Being trained for JavaEE6

Discussion in 'Mac Programming' started by carlosbutler, Jul 12, 2010.

  1. carlosbutler macrumors 6502a

    carlosbutler

    Joined:
    Feb 24, 2008
    Location:
    London City
    #1
    I have just started an industry year placement at an amazing company :D

    Anyway, I was wondering if there were any JEE6 developers, or people who have had experience and any tips you might want to give out. I am doing a computer science course and have done some Java before, although have more experience in Prolog and .NET and so far its going good. But never Java enterprise edition.

    I am getting training from Oracle, so pretty good and just started off from the beginning (near enough).
     
  2. ThaGrapist macrumors newbie

    Joined:
    Feb 13, 2010
    Location:
    NC
    #2
    I spent a few months maintaining a rather large application written in JSP. The best advice I can give you is that if you want to figure out how something works, start at the 'top,' i.e., start by looking at the JSP code for the action and mentally trace it down into the database.

    If you're planning on adding functionality, make sure you read the specifications very throughly before you start coding. J2EE applications tend to have many layers, and it can be difficult to modify functionality once you have all of the layers written. Once you have a solid understanding of the specs, starting at the 'bottom' (the database level) is a good place for new functionality.

    Also, JDBC is a POS, so be prepared to handle some headaches.
     
  3. mrbash macrumors 6502

    Joined:
    Aug 10, 2008
    #3
    JSE is a prerequisite to learning JEE. In fact before JEE certification you need a SCJP certificate, but preferably a SCJD certification. It's not something you just 'pick up'. A solid understanding of MVC is probably the best place to start.

    I'm also surprised by the "JDBC is a POS" quip. JDBC is considered something of a gold standard when it comes to database connectivity.
     
  4. Cromulent macrumors 603

    Cromulent

    Joined:
    Oct 2, 2006
    Location:
    The Land of Hope and Glory
    #4
  5. pilotError macrumors 68020

    pilotError

    Joined:
    Apr 12, 2006
    Location:
    Long Island
    #5
    Be happy that they are training you. Most companies don't do that.
     
  6. AlmostThere macrumors 6502a

    #6
    Agree entirely. JDBC bad? :eek: Compared to what?

    The biggest headache I have had with Java EE is figuring out which of the many, many ways of doing anything (I am looking at you, persistence, XML and server configuration) was best / supported / standard, especially given the large amount of old java code floating about on the web and the over use of very similar acronyms and overlapping implementations.

    Modern web frameworks came into existence for a reason.

    The Head First EJB book might help make things more manageable.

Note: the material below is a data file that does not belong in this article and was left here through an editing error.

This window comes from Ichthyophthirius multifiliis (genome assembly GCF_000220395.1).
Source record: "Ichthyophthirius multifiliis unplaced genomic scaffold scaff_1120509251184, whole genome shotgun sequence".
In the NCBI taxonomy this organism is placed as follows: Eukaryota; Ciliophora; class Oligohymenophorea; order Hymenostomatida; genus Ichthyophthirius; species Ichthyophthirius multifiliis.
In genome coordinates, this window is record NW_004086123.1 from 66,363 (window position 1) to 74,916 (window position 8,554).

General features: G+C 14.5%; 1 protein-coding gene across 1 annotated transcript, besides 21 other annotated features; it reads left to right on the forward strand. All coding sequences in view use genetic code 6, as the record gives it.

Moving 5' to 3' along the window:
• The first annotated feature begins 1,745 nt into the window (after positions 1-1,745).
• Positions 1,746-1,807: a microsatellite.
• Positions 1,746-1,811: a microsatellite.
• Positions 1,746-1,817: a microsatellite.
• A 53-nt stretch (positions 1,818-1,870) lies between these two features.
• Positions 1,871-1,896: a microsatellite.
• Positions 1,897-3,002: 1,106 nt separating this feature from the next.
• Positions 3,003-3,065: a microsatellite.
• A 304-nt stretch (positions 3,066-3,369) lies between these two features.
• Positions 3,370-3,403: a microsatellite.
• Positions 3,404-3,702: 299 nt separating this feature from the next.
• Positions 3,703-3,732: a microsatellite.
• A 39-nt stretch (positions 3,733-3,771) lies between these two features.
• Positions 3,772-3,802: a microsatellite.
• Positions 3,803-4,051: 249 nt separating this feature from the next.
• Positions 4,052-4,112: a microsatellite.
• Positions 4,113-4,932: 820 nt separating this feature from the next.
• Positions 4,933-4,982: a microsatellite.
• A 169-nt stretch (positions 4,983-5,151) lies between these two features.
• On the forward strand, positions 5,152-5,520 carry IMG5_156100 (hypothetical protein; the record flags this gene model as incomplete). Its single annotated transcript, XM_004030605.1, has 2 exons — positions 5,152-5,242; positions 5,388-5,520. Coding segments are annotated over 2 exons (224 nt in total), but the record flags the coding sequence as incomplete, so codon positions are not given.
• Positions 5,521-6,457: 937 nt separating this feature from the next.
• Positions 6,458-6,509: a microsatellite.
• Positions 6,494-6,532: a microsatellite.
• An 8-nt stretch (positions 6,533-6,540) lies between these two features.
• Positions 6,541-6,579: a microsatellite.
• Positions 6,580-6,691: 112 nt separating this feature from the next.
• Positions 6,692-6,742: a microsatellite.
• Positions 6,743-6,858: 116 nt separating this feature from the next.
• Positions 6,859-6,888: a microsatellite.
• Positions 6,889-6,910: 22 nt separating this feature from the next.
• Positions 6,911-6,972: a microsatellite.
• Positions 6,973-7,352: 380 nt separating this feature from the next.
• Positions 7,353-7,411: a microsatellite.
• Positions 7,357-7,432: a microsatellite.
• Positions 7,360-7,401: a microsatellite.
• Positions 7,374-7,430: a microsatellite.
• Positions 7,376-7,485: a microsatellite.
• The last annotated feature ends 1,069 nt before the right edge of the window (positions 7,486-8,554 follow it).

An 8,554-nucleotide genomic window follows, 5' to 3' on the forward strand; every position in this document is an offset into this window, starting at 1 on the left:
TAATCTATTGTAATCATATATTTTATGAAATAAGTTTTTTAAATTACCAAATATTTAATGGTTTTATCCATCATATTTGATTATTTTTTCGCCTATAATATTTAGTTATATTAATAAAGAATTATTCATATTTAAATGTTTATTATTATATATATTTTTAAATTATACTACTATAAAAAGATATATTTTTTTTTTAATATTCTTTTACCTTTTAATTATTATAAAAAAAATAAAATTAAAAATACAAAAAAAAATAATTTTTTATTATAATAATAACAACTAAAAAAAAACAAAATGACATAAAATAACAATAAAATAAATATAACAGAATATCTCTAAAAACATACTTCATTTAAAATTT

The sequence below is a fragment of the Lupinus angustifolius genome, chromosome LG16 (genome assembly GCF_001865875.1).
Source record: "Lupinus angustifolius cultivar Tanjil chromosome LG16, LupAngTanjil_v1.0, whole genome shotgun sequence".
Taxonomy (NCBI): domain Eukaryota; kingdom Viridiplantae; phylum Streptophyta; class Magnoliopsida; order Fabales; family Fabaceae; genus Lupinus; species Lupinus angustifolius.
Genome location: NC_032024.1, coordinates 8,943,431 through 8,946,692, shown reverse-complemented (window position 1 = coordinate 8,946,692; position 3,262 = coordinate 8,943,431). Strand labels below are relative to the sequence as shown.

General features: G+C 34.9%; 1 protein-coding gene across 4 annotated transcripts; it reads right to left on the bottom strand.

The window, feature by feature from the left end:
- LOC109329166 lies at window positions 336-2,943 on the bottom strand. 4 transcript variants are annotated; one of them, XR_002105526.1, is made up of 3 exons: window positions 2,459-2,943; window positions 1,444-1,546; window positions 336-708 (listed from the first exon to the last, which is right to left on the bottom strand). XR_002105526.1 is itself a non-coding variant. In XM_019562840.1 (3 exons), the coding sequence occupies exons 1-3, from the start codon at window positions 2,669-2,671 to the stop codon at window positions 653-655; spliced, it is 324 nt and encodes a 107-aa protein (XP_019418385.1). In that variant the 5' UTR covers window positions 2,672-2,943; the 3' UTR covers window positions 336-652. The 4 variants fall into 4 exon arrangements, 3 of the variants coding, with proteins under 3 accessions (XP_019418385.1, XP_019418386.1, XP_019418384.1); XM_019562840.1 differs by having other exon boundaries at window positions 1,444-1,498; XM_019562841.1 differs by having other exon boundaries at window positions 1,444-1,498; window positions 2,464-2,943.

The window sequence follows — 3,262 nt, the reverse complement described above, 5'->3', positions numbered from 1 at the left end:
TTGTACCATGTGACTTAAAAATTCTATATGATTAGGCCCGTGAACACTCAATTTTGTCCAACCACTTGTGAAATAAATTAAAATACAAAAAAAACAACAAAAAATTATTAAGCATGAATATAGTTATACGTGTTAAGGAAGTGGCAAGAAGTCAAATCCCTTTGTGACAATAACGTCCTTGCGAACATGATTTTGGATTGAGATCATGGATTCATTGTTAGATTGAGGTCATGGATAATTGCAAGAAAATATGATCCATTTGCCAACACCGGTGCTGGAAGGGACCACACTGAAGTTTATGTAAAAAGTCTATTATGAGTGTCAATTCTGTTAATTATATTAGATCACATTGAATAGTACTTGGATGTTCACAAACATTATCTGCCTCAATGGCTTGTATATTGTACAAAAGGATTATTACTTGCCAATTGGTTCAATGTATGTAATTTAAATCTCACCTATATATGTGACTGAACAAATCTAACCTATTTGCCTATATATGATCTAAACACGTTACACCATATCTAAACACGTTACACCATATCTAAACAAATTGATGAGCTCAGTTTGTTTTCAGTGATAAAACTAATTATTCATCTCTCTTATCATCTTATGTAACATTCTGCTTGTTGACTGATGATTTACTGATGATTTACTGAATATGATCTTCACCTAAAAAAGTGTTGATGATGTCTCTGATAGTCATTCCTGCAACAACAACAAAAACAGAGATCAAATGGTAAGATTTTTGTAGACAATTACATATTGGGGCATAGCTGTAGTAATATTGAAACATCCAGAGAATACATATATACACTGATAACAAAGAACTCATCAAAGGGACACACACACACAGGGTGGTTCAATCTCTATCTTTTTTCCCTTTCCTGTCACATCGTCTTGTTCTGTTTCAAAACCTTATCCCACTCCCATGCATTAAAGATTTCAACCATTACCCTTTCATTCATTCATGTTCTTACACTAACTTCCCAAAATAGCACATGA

7. Cromulent macrumors 603

    Cromulent

    Joined:
    Oct 2, 2006
    Location:
    The Land of Hope and Glory
    #7
    A good start would be installing a database (I use PostgreSQL) and Glassfish 3 so that you get a feeling of the system and can play around with it in Eclipse.
     
  8. carlosbutler thread starter macrumors 6502a

    carlosbutler

    Joined:
    Feb 24, 2008
    Location:
    London City
    #8
    I am very grateful as I have found out being trained at Oracle is not cheap :p

    I shall have a play around I think with things suggested once I have finished the course. Started doing java in command line and compiling it there. Now doing all the java in Netbeans as doing it all in notepad and command line got boring haha. I presume the course also includes interaction with DB's, or at least how to create a connection and do a simple select command.

    Is it possible to setup any type of SQL database on the computer (mac or windows)? Also tried using Netbeans PHP creator to see if it worked. It doesn't :(.
     
  9. Cromulent macrumors 603

    Cromulent

    Joined:
    Oct 2, 2006
    Location:
    The Land of Hope and Glory
    #9
    Sure, as long as the database system has a JDBC 3 or 4 driver.
     
  10. mrbash macrumors 6502

    Joined:
    Aug 10, 2008
    #10
    Yes it is possible. Oracle, MySQL even javaDB(Derby) are available on Mac/Win. My recommendation would be to use javaDB as it can be run as an embedded service from inside of NetBeans (i.e. you don't have to install anything).
    Netbeans has a number of visual builders tat make it easy to associate UI elements to your database. It even has a GUI builder for persistent entities.

    The Netbeans PHP creator works quite well. I've been using it since 6.7, but if you are working with JEE, stick to JSF/JSPs.
     
  11. ThaGrapist macrumors newbie

    Joined:
    Feb 13, 2010
    Location:
    NC
    #11
    Maybe, but that didn't stop me from having to jump through hoops to get useful timestamps out of the MySQL database. Although, I suppose that may have had something to do with the implementation I was using.
     

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